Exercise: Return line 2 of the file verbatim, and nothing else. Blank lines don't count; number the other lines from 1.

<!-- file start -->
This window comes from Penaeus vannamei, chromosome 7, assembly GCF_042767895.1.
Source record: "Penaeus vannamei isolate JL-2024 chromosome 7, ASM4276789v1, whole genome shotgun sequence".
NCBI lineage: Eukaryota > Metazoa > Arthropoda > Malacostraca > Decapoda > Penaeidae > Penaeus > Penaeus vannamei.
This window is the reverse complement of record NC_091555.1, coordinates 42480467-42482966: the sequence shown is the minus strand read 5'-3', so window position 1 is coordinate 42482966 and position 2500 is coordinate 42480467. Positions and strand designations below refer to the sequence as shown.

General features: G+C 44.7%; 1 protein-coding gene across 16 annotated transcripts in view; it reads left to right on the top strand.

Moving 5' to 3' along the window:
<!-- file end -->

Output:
Source record: "Penaeus vannamei isolate JL-2024 chromosome 7, ASM4276789v1, whole genome shotgun sequence".